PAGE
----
VidSmartRI on Providence

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Grow Smart Rhode Island has produced a short video, “PVD: Personality. Vitality. Distinction,” about the charms of the Ocean State’s capital city. It begins looking downriver along the Providence from an abandoned water taxi stop near the new Crawford Street Bridge. In the foreground the ramp’s peak is backgrounded by the hump of the Point Street Bridge and the arch of the William D. Warner Memorial Bridge (what the Iway bridge should be named). The scene, with gull awing, is awash in a pink sunset.

This sort of lovely cinematography bathes the film in a glow that epitomizes the beauty that is a large part of what makes Rhode Island and its capital so attractive. Providence’s architectural heritage plays a major role in the film. It was upon this heritage that the late Bill Warner erected the design of the waterfront, key to the many “best city” awards Providence has won in recent years. (The list in the video only cracks the surface.) Urbanist Richard Florida has said that cities with character are places where the young and the hip (“Millennials”) want to be, where the old and established (“Perennials”) can find joy in what the young and hip have brought to town. Providence’s status as a mecca for the tech-savvy is amply illustrated in the video.

Yes, the GTECH building is caught looming up, threatening all that makes Providence lovable, but then it goes away. Joy and beauty return.

“PVD: Personality. Vitality. Distinction” is the motto. Very good!

The claim that Providence has never been more alive can be debated, but only by historians. It is certainly alive today, with ample room for growth. How WaterFire, the city’s signature artistic triumph, was omitted beggars the imagination – the shot of a gondola may be an allusion to the waterfront festival every two weeks or so from spring into fall. Still, the city’s edgy artistic life takes center stage nevertheless.

This is not your father’s civic promo. An oddly downcast voice narrates the film, reciting its story in a poetic tenor that comes off surprisingly upbeat in a way that the more knowing will understand. The video is a good example of film noir as the cinema of happiness. There is a lot of grit in the video, but it does nothing to soil the optimism that it portrays. The people in the film have faces that are wreathed in pleasure.

Consciously or unconsciously, the videographer focused on how Providence’s historic architecture is at the heart of its vital character. With that one exception of the alien GTECH, most of the backdrops spread old buildings before our eyes. With no attempt to pretty them up for the camera, they make an important point with aesthetic force. Bill Warner understood that to perfection when he designed a new waterfront styled to help the city ride into its future saddled on the loveliness of its past.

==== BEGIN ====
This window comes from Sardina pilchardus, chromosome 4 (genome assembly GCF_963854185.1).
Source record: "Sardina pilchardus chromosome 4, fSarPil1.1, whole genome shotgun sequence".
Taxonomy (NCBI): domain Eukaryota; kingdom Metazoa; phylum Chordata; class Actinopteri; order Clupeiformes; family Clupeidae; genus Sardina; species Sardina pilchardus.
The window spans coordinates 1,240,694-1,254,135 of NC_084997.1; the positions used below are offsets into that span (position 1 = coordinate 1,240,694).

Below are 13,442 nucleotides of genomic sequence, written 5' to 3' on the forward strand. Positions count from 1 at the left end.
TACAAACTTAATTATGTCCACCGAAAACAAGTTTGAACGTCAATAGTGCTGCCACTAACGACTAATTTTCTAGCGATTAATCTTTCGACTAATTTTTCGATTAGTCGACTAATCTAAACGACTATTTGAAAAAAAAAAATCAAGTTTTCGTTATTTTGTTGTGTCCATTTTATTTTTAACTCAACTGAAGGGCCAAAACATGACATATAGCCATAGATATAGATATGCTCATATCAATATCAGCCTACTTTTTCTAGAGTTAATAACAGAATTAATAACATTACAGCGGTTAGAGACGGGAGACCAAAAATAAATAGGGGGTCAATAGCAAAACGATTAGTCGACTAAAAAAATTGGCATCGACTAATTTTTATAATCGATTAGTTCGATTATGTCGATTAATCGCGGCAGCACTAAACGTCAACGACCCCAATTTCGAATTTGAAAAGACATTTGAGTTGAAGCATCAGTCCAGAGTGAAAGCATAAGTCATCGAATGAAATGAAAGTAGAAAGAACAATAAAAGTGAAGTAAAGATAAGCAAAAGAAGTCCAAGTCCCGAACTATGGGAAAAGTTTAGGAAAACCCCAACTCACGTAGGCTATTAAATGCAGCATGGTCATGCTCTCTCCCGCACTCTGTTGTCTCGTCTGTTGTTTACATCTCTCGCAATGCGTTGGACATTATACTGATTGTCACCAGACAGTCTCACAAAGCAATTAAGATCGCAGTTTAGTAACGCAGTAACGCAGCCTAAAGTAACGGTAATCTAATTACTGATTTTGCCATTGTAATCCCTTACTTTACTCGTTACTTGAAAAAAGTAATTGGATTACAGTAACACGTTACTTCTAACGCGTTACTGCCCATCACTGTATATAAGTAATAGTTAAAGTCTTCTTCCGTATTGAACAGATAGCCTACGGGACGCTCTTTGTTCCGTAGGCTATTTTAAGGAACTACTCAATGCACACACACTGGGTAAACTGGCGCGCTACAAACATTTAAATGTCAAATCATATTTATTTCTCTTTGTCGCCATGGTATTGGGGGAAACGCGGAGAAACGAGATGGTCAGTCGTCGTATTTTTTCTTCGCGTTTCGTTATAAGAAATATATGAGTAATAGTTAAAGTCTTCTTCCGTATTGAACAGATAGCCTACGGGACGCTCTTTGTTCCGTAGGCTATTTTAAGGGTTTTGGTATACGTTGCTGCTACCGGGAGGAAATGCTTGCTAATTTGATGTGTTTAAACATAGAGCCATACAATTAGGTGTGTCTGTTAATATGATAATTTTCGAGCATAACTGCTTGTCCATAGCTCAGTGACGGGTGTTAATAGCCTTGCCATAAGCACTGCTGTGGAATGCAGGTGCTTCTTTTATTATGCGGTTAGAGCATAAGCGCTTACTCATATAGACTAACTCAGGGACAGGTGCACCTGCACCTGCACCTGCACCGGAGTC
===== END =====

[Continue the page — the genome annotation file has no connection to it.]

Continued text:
That is why the city and state should rethink the designs proposed for the area to be revitalized in the wake of the relocation of Route 195. That, too, was the work, largely, of Bill Warner. If the new section of town is decked out in glass boxes with faux creative swirls, an opportunity to build on the city’s strengths will have been lost. But if “personality, vitality and distinction” are truly PVD, a more beautiful and forward-looking plan will prevail.

Grow Smart Rhode Island deserves applause for expressing in a mere three minutes a profound understanding of Providence – how its past, intelligently reinterpreted, can be the animating force of its future. Thus only can it keep its status as a unique city and avoid sliding into the all-too-typical sterile miasmic parody of the city in Ridley Scott’s Blade Runner.

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About David Brussat

This blog was begun in 2009 as a feature of the Providence Journal, where I was on the editorial board and wrote a weekly column of architecture criticism for three decades. Architecture Here and There fights the style wars for classical architecture and against modern architecture, no holds barred. History Press asked me to write and in August 2017 published my first book, "Lost Providence." I am now writing my second book. My freelance writing on architecture and other topics addresses issues of design and culture locally and globally. I am a member of the board of the New England chapter of the Institute of Classical Architecture & Art, which bestowed an Arthur Ross Award on me in 2002. I work from Providence, R.I., where I live with my wife Victoria, my son Billy and our cat Gato. If you would like to employ my writing and editing to improve your work, please email me at my consultancy,, or call 401.351.0457. Testimonial: "Your work is so wonderful - you now enter my mind and write what I would have written." - Nikos Salingaros, mathematician at the University of Texas, architectural theorist and author of many books.
This entry was posted in Architects, Architecture, Architecture History, Art and design, Development, I-195 Redevelopment District, Providence, Rhode Island, Urbanism and planning, Video and tagged , , , , , , , , , . Bookmark the permalink.

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